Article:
Those of you who have read a bit of this blog I thank you. It's been a pleasure spending the last year with you. Here's to the next!

Comments

Popular posts from this blog

Review of Woman In Mind by Masque Theatre at The Playhouse Theatre, Northampton

I like Alan Ayckbourn, I may only have seen a few of his vast array of plays previously, but all have been a delight, often crazy yes, but constantly funny, and especially in the second act spiralling often into just on the very edge of believable nonsense. With Woman In Mind, acknowledged by many as one of his finest works, my own personal jury is very much out on whether I liked it or not.
What was very good, mostly, however, were the performances, most especially the two that we are introduced to at the very beginning. The prostrate Susan (Nicola Osborne), with sinisterly lurking rake alongside her, and the bag struggling doctor, Bill (John Myhill).
Nicola Osborne has the unenviable task in this play of never leaving the stage, a feat in itself. Add to this the constant weaving of the character's world (more on this later), and you have a role featuring some significant challenge, one that Osborne ably surmounts. I once described Osborne as a "safe pair of hands" in …

Press launch of Sting's The Last Ship at Errol Flynn Filmhouse, Northampton

On Friday 16th February 2018, I attended the official press launch of The Last Ship. In attendance were the writer of the show, Sting, and cast members for the 2018 UK tour Richard Fleeshman, Charlie Hardwick and Joe McGann, with musical support from Rob Mathes.

During the event, opened entertainingly by producer Karl Sydow, Sting and the cast members performed seven of the songs from the show: The Last Ship (Sting), Dead Man's Boots (Sting and Fleeshman), Sail Away (Hardwick), The Night the Pugilist Learned to Dance (Fleeshman), What Say You Meg? (Fleeshman) and What Have You Got? (Sting and cast).

Each of these songs showed us a great background to the evocative tale that The Last Ship tells, of a community under attack as its crucial shipbuilding industry begins to fail. The performers and Sting himself delivered the songs with huge passion, despite, as Sting himself commented, the earnestness of the hour, with the event beginning at 10 am.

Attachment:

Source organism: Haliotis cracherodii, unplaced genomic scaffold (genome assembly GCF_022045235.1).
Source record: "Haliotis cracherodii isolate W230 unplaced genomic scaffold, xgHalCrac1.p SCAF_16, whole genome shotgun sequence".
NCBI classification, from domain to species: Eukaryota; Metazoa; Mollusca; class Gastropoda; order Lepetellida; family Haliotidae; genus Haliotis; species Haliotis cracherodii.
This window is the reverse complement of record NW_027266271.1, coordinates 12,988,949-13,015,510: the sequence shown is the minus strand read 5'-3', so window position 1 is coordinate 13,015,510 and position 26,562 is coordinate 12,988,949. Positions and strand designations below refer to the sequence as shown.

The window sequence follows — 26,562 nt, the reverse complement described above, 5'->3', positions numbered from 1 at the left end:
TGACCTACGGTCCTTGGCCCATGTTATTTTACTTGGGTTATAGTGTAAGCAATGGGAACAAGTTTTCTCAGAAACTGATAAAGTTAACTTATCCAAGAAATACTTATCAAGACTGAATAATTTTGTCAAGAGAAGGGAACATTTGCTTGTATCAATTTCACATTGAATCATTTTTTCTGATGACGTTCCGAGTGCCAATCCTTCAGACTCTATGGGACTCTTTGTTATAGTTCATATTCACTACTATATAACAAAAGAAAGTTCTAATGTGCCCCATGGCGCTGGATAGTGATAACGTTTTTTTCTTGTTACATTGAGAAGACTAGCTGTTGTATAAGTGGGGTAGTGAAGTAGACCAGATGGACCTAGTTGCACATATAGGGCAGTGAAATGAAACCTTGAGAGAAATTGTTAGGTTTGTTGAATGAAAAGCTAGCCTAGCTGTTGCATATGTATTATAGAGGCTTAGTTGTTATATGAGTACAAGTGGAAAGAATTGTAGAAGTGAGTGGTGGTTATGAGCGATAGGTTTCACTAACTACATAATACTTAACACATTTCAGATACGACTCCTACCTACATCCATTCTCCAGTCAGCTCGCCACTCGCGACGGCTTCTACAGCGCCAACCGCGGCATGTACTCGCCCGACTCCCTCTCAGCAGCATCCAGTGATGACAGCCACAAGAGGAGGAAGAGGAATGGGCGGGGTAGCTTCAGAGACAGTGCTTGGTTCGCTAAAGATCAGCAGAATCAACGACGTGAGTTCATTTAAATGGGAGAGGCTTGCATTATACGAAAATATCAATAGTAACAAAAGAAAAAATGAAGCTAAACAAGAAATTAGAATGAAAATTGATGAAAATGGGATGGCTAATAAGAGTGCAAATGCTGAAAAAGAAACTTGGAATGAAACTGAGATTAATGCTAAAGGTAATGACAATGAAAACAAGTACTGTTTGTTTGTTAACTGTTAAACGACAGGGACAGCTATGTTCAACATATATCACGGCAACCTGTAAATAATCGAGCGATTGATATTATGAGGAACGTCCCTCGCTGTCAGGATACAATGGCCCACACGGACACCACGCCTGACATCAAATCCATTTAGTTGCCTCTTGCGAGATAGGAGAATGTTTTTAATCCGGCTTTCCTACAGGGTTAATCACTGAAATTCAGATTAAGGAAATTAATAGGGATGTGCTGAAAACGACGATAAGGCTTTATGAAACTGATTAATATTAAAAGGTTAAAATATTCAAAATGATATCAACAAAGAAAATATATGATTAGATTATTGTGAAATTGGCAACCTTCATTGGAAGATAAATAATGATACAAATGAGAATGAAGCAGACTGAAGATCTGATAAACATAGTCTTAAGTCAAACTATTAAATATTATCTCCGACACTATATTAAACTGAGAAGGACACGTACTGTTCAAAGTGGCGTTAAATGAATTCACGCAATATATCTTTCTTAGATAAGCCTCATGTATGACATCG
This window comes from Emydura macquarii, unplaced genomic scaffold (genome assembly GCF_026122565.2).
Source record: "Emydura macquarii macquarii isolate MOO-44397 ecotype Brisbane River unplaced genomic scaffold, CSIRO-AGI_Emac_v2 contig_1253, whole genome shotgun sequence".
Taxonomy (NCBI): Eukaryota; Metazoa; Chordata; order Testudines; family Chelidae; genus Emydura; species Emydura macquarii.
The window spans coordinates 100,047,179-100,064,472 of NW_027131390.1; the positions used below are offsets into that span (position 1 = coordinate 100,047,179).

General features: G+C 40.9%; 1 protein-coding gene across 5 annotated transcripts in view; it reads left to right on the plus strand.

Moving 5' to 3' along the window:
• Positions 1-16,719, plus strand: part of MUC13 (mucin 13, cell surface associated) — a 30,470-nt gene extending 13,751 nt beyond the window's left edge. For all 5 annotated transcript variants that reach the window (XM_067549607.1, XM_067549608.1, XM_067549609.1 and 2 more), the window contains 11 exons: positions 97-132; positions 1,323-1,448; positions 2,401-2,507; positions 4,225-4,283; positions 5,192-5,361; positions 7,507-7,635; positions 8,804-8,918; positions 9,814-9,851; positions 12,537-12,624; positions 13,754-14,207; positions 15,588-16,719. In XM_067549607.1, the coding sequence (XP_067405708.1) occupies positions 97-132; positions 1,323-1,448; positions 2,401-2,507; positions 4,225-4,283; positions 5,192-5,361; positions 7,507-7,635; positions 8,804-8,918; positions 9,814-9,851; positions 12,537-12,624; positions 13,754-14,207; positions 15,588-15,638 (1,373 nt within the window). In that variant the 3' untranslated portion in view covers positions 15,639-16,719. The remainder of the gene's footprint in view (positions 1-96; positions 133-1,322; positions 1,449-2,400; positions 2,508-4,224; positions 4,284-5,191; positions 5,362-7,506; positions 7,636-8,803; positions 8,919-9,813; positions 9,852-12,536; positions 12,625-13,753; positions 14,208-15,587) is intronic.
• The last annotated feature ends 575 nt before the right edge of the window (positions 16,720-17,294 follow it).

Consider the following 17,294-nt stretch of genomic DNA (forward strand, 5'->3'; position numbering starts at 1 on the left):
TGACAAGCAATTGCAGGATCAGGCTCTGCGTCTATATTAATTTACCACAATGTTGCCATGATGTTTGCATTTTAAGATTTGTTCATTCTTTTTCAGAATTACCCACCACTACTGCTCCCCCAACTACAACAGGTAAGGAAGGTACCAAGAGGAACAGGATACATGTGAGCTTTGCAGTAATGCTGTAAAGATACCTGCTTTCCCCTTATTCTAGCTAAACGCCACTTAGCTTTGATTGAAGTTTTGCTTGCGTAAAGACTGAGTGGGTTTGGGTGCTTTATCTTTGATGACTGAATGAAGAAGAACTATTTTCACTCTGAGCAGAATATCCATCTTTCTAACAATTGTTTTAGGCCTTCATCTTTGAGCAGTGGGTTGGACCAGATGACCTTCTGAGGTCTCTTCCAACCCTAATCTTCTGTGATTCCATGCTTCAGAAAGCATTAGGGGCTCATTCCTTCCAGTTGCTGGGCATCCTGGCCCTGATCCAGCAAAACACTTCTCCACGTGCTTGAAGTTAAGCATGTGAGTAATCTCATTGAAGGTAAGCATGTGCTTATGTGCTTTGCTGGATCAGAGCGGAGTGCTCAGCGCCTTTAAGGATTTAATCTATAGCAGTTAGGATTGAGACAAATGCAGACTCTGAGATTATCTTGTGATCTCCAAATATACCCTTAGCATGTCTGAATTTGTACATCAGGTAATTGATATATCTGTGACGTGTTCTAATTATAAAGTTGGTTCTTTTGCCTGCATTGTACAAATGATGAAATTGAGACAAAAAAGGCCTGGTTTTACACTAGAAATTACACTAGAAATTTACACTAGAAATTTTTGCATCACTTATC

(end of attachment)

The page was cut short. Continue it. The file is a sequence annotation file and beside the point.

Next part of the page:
The Last Ship was initially inspired …

Review of Cilla - The Musical at Royal & Derngate (Derngate), Northampton

I have to start with a confession dear reader, what I know about Cilla Black can pretty much be written on the back of the Derngate ticket that I clutched on entering the theatre (and that allows for the advert on the back). I have heard a couple of her tunes of course (more than once) and confess, once again, that I generally didn't like what I heard. I think it's clear that with her natural raw form and voice, "a diamond in the rough" as Brian Epstein, her eventual manager describes her, she a performer that you either love or generally, not hate as such, but perhaps just dislike. I fall in the latter. Curiously as I a forty-year-old, I also don't even fall into the Cilla of hit television either, being a BBC viewing family, I never saw her on TV much when I was growing up.

So, coming almost totally fresh to the world of Cilla, it was a little comforting that for the first act, much of the world of Cilla - The Musical revolves not just around star building Cil…